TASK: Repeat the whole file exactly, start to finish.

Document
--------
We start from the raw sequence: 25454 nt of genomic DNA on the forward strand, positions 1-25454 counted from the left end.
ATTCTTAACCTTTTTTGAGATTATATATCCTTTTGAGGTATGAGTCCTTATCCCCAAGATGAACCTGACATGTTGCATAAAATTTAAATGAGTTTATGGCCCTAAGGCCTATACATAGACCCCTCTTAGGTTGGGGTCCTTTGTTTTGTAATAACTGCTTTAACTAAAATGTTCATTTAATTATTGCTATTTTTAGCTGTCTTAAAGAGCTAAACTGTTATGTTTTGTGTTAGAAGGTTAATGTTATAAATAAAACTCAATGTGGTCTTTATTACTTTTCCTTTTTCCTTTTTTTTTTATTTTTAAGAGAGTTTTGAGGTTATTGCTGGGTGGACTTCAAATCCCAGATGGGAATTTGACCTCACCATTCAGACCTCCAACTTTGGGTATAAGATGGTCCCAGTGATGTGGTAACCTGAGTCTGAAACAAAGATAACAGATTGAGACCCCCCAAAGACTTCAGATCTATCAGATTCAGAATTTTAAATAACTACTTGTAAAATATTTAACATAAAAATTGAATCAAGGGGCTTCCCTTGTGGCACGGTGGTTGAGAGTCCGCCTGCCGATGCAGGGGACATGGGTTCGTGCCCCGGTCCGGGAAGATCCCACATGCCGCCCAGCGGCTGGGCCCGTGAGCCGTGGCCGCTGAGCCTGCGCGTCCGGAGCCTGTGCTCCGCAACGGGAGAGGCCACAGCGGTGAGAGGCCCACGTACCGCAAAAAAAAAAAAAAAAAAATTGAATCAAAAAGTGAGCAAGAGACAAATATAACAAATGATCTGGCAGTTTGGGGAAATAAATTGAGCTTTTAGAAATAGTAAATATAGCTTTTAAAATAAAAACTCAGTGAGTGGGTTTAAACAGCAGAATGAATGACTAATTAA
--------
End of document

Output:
We start from the raw sequence: 25454 nt of genomic DNA on the forward strand, positions 1-25454 counted from the left end.
ATTCTTAACCTTTTTTGAGATTATATATCCTTTTGAGGTATGAGTCCTTATCCCCAAGATGAACCTGACATGTTGCATAAAATTTAAATGAGTTTATGGCCCTAAGGCCTATACATAGACCCCTCTTAGGTTGGGGTCCTTTGTTTTGTAATAACTGCTTTAACTAAAATGTTCATTTAATTATTGCTATTTTTAGCTGTCTTAAAGAGCTAAACTGTTATGTTTTGTGTTAGAAGGTTAATGTTATAAATAAAACTCAATGTGGTCTTTATTACTTTTCCTTTTTCCTTTTTTTTTTATTTTTAAGAGAGTTTTGAGGTTATTGCTGGGTGGACTTCAAATCCCAGATGGGAATTTGACCTCACCATTCAGACCTCCAACTTTGGGTATAAGATGGTCCCAGTGATGTGGTAACCTGAGTCTGAAACAAAGATAACAGATTGAGACCCCCCAAAGACTTCAGATCTATCAGATTCAGAATTTTAAATAACTACTTGTAAAATATTTAACATAAAAATTGAATCAAGGGGCTTCCCTTGTGGCACGGTGGTTGAGAGTCCGCCTGCCGATGCAGGGGACATGGGTTCGTGCCCCGGTCCGGGAAGATCCCACATGCCGCCCAGCGGCTGGGCCCGTGAGCCGTGGCCGCTGAGCCTGCGCGTCCGGAGCCTGTGCTCCGCAACGGGAGAGGCCACAGCGGTGAGAGGCCCACGTACCGCAAAAAAAAAAAAAAAAAAATTGAATCAAAAAGTGAGCAAGAGACAAATATAACAAATGATCTGGCAGTTTGGGGAAATAAATTGAGCTTTTAGAAATAGTAAATATAGCTTTTAAAATAAAAACTCAGTGAGTGGGTTTAAACAGCAGAATGAATGACTAATTAA